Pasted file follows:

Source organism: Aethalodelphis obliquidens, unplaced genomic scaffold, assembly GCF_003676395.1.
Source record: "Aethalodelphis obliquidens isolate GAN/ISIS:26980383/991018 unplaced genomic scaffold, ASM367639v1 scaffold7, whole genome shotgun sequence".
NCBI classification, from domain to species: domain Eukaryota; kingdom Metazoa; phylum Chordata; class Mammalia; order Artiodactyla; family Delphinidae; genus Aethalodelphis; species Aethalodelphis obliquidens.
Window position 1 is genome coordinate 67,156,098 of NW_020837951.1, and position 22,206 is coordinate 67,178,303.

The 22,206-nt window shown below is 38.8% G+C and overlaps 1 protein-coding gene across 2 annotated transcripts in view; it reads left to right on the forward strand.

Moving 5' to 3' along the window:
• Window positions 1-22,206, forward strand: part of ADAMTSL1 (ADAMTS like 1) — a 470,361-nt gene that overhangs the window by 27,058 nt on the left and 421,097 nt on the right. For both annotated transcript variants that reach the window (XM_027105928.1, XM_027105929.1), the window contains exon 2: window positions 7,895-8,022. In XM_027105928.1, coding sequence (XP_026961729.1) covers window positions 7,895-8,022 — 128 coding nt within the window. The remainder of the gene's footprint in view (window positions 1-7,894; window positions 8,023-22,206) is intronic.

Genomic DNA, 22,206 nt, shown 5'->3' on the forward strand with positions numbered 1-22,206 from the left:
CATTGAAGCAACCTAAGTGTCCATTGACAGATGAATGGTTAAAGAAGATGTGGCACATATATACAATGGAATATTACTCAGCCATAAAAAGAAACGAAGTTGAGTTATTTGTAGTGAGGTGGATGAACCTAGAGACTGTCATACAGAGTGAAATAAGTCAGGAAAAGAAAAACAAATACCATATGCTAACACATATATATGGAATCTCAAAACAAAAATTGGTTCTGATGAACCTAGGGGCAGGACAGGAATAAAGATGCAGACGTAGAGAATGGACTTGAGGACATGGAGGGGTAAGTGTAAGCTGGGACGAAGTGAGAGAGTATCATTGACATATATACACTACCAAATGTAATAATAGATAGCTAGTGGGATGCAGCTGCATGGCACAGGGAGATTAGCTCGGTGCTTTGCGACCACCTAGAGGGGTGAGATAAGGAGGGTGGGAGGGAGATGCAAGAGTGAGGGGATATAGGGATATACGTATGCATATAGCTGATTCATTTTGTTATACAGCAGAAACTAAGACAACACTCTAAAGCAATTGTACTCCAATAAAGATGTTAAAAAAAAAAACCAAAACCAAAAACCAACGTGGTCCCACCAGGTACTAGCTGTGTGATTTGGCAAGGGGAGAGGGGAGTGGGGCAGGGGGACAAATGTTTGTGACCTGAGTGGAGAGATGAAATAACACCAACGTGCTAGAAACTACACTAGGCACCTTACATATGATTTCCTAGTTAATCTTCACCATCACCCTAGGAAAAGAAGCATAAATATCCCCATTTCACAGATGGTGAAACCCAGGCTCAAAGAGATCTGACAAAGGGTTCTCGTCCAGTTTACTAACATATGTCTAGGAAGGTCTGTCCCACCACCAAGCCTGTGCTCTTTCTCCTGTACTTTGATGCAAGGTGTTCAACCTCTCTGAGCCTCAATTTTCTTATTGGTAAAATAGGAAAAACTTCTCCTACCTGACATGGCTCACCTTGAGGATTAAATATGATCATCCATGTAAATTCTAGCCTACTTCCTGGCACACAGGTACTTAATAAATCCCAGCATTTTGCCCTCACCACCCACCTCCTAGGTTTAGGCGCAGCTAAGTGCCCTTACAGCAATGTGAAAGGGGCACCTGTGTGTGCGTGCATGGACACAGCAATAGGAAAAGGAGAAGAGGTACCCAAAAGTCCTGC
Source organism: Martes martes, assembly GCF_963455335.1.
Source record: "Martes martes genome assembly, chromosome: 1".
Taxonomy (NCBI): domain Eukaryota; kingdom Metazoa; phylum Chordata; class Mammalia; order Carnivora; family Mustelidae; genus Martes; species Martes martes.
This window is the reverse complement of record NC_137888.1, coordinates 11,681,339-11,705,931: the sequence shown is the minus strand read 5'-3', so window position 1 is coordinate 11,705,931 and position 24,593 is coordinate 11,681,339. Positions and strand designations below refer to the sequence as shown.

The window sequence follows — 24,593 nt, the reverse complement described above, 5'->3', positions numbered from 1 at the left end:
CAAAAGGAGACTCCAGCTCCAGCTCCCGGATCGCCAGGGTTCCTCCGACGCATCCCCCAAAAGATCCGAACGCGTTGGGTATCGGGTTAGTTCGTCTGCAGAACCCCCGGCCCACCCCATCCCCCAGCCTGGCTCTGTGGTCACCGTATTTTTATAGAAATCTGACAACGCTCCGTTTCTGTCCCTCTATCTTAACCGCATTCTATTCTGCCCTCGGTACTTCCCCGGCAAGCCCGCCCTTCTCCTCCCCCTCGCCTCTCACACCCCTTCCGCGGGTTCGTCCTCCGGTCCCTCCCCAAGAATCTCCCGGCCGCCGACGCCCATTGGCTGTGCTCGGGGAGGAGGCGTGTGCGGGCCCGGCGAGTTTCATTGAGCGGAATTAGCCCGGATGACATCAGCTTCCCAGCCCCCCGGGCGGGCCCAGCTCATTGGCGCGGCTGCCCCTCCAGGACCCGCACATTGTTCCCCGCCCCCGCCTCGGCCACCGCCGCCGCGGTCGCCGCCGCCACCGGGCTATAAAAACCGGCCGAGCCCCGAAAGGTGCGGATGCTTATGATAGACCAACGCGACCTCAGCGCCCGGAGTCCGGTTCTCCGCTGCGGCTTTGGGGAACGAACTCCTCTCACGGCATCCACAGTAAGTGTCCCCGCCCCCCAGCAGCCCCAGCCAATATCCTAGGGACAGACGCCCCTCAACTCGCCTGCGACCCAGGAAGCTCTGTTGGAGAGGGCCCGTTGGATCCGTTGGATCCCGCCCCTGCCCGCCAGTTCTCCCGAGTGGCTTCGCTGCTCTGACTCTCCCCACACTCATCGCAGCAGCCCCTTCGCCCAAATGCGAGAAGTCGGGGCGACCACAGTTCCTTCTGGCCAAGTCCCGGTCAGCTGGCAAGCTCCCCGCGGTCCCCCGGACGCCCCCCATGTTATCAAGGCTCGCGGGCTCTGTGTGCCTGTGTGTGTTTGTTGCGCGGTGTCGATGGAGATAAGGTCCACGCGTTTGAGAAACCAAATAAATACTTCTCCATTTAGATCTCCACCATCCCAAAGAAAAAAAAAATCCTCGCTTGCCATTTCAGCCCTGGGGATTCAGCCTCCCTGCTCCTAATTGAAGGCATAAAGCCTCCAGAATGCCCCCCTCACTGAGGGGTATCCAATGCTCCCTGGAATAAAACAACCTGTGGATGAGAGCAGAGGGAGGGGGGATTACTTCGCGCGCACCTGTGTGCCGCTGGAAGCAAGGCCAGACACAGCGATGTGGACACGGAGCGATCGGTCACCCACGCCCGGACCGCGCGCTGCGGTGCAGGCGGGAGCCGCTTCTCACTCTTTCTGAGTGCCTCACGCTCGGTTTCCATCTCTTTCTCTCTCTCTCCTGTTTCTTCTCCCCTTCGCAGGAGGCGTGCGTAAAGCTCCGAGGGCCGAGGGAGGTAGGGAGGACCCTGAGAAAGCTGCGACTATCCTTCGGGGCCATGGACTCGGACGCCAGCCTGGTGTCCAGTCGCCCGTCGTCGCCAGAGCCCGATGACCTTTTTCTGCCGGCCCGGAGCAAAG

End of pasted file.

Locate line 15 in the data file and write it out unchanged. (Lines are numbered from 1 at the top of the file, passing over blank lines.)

CAAAAGGAGACTCCAGCTCCAGCTCCCGGATCGCCAGGGTTCCTCCGACGCATCCCCCAAAAGATCCGAACGCGTTGGGTATCGGGTTAGTTCGTCTGCAGAACCCCCGGCCCACCCCATCCCCCAGCCTGGCTCTGTGGTCACCGTATTTTTATAGAAATCTGACAACGCTCCGTTTCTGTCCCTCTATCTTAACCGCATTCTATTCTGCCCTCGGTACTTCCCCGGCAAGCCCGCCCTTCTCCTCCCCCTCGCCTCTCACACCCCTTCCGCGGGTTCGTCCTCCGGTCCCTCCCCAAGAATCTCCCGGCCGCCGACGCCCATTGGCTGTGCTCGGGGAGGAGGCGTGTGCGGGCCCGGCGAGTTTCATTGAGCGGAATTAGCCCGGATGACATCAGCTTCCCAGCCCCCCGGGCGGGCCCAGCTCATTGGCGCGGCTGCCCCTCCAGGACCCGCACATTGTTCCCCGCCCCCGCCTCGGCCACCGCCGCCGCGGTCGCCGCCGCCACCGGGCTATAAAAACCGGCCGAGCCCCGAAAGGTGCGGATGCTTATGATAGACCAACGCGACCTCAGCGCCCGGAGTCCGGTTCTCCGCTGCGGCTTTGGGGAACGAACTCCTCTCACGGCATCCACAGTAAGTGTCCCCGCCCCCCAGCAGCCCCAGCCAATATCCTAGGGACAGACGCCCCTCAACTCGCCTGCGACCCAGGAAGCTCTGTTGGAGAGGGCCCGTTGGATCCGTTGGATCCCGCCCCTGCCCGCCAGTTCTCCCGAGTGGCTTCGCTGCTCTGACTCTCCCCACACTCATCGCAGCAGCCCCTTCGCCCAAATGCGAGAAGTCGGGGCGACCACAGTTCCTTCTGGCCAAGTCCCGGTCAGCTGGCAAGCTCCCCGCGGTCCCCCGGACGCCCCCCATGTTATCAAGGCTCGCGGGCTCTGTGTGCCTGTGTGTGTTTGTTGCGCGGTGTCGATGGAGATAAGGTCCACGCGTTTGAGAAACCAAATAAATACTTCTCCATTTAGATCTCCACCATCCCAAAGAAAAAAAAAATCCTCGCTTGCCATTTCAGCCCTGGGGATTCAGCCTCCCTGCTCCTAATTGAAGGCATAAAGCCTCCAGAATGCCCCCCTCACTGAGGGGTATCCAATGCTCCCTGGAATAAAACAACCTGTGGATGAGAGCAGAGGGAGGGGGGATTACTTCGCGCGCACCTGTGTGCCGCTGGAAGCAAGGCCAGACACAGCGATGTGGACACGGAGCGATCGGTCACCCACGCCCGGACCGCGCGCTGCGGTGCAGGCGGGAGCCGCTTCTCACTCTTTCTGAGTGCCTCACGCTCGGTTTCCATCTCTTTCTCTCTCTCTCCTGTTTCTTCTCCCCTTCGCAGGAGGCGTGCGTAAAGCTCCGAGGGCCGAGGGAGGTAGGGAGGACCCTGAGAAAGCTGCGACTATCCTTCGGGGCCATGGACTCGGACGCCAGCCTGGTGTCCAGTCGCCCGTCGTCGCCAGAGCCCGATGACCTTTTTCTGCCGGCCCGGAGCAAAG